Graham, W. D.; Spruce, J.; Ross, K. W.; Gasser, J.; Grulke, N.

    2014-12-01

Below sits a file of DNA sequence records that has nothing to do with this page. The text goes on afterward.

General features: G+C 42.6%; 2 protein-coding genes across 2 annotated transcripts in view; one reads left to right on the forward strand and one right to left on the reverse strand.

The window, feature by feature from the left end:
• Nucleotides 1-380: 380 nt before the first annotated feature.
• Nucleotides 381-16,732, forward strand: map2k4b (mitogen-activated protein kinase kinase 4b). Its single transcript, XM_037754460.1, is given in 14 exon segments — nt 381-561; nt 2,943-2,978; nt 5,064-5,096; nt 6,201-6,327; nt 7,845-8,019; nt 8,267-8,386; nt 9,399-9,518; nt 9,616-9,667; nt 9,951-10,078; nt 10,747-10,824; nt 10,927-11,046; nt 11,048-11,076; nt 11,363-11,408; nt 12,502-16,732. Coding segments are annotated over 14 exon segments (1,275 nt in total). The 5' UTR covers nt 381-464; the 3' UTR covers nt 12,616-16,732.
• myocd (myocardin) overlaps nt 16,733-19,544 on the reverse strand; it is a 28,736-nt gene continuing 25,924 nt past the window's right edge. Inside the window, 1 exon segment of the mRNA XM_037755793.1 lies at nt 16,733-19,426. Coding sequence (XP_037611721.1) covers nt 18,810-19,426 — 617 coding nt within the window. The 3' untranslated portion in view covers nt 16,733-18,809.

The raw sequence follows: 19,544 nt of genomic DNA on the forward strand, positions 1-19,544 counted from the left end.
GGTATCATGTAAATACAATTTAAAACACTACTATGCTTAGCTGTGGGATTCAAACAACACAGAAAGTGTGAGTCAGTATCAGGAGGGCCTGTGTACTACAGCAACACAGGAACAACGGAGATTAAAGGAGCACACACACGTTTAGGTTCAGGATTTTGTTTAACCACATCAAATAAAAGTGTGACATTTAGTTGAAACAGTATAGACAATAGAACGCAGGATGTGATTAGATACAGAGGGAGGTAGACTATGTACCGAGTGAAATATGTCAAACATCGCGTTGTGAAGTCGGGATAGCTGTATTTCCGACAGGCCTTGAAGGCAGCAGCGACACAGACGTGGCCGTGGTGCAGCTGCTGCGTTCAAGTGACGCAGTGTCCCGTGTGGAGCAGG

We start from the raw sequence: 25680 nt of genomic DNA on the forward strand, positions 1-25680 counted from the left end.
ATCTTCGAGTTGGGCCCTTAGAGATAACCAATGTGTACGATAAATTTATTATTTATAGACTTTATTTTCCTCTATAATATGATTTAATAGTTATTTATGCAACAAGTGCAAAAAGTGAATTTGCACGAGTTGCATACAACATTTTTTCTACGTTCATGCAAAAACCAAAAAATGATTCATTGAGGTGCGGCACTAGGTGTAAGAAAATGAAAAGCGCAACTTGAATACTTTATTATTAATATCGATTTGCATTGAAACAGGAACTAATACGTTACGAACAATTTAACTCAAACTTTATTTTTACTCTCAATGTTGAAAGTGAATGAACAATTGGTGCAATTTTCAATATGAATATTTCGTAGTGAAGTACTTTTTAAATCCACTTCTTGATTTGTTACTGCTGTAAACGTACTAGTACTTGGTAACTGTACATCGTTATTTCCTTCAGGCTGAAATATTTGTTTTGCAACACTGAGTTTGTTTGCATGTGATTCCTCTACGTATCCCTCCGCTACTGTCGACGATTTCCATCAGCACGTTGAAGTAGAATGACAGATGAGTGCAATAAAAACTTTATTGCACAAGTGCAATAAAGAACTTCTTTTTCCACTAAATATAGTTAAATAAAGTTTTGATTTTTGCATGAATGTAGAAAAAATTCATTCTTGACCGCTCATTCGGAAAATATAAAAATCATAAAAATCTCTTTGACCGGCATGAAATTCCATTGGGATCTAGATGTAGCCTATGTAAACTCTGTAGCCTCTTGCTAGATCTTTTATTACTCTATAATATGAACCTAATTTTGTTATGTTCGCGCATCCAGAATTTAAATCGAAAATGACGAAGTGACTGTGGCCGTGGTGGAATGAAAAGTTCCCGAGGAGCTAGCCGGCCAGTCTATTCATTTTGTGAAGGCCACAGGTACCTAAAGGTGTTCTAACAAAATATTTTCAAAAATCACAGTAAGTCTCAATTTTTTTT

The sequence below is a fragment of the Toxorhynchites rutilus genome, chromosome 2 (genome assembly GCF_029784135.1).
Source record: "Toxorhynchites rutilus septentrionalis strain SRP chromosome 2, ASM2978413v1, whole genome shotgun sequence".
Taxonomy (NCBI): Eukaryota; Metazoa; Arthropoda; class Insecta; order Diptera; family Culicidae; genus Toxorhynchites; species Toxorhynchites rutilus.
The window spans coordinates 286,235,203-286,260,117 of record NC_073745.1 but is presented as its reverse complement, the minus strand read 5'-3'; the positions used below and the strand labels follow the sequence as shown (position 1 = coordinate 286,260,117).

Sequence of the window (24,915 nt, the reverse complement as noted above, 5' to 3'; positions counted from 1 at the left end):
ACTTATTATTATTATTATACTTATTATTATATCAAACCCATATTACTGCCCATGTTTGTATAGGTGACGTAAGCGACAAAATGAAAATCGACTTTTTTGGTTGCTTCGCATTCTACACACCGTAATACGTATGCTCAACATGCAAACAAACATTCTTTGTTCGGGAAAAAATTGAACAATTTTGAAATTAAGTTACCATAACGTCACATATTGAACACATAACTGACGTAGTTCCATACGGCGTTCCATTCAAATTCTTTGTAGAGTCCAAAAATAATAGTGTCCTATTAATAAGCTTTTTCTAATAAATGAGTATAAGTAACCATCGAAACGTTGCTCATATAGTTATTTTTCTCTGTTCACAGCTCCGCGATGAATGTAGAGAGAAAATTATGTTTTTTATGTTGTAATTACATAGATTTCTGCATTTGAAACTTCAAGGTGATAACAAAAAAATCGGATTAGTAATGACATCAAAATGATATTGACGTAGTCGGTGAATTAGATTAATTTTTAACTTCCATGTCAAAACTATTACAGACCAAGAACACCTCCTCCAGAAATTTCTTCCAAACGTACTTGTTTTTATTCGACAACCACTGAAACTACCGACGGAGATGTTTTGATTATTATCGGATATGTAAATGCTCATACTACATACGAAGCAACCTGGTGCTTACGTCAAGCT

Growing Degree Vegetation Production Index (GDVPI) is a parametric approach to delimiting vegetation seasonal growth and decline cycles using incremental growing degree days (GDD), and NASA's Moderate Resolution Imaging Spectroradiometer (MODIS) normalized difference vegetation index (NDVI) 8-day composite cumulative integral data. We obtain a specific location's daily minimum and maximum temperatures from the nearest National Oceanic and Atmospheric Administration (NOAA) weather stations posted on the National Climate Data Center (NCDC) Climate Data Online (CDO) archive and compute GDD. The date range for this study is January 1, 2000 through December 31, 2012. We employ a novel process, a repeating logistic product (RLP), to compensate for short-term weather variability and data drops from the recording stations and fit a curve to the median daily GDD values, adjusting for asymmetry, amplitude, and phase shift that minimize the sum of squared errors when comparing the observed and predicted GDD. The resulting curve, here referred to as the surrogate GDD, is the time-temperature phasing parameter used to convert Cartesian NDVI values into polar coordinate pairs, multiplying the NDVI values as the radial by the cosine and sine of the surrogate GDD as the angular. Depending on the vegetation type and the original NDVI curve, the polar NDVI curve may be nearly circular, kidney-shaped, or pear-shaped in the case of conifers, deciduous, or agriculture, respectively. We examine the points of tangency about the polar coordinate NDVI curve, identifying values of 1, 0, -1, or infinity, as each of these represent natural inflection points. Lines connecting the origin to each tangent point illustrate and quantify the parametrically segmentation of the growing season based on the GDD and NDVI ostensible dependency. Furthermore, the area contained by each segment represents the apparent vegetation production. A particular benefit is that the inflection points are determined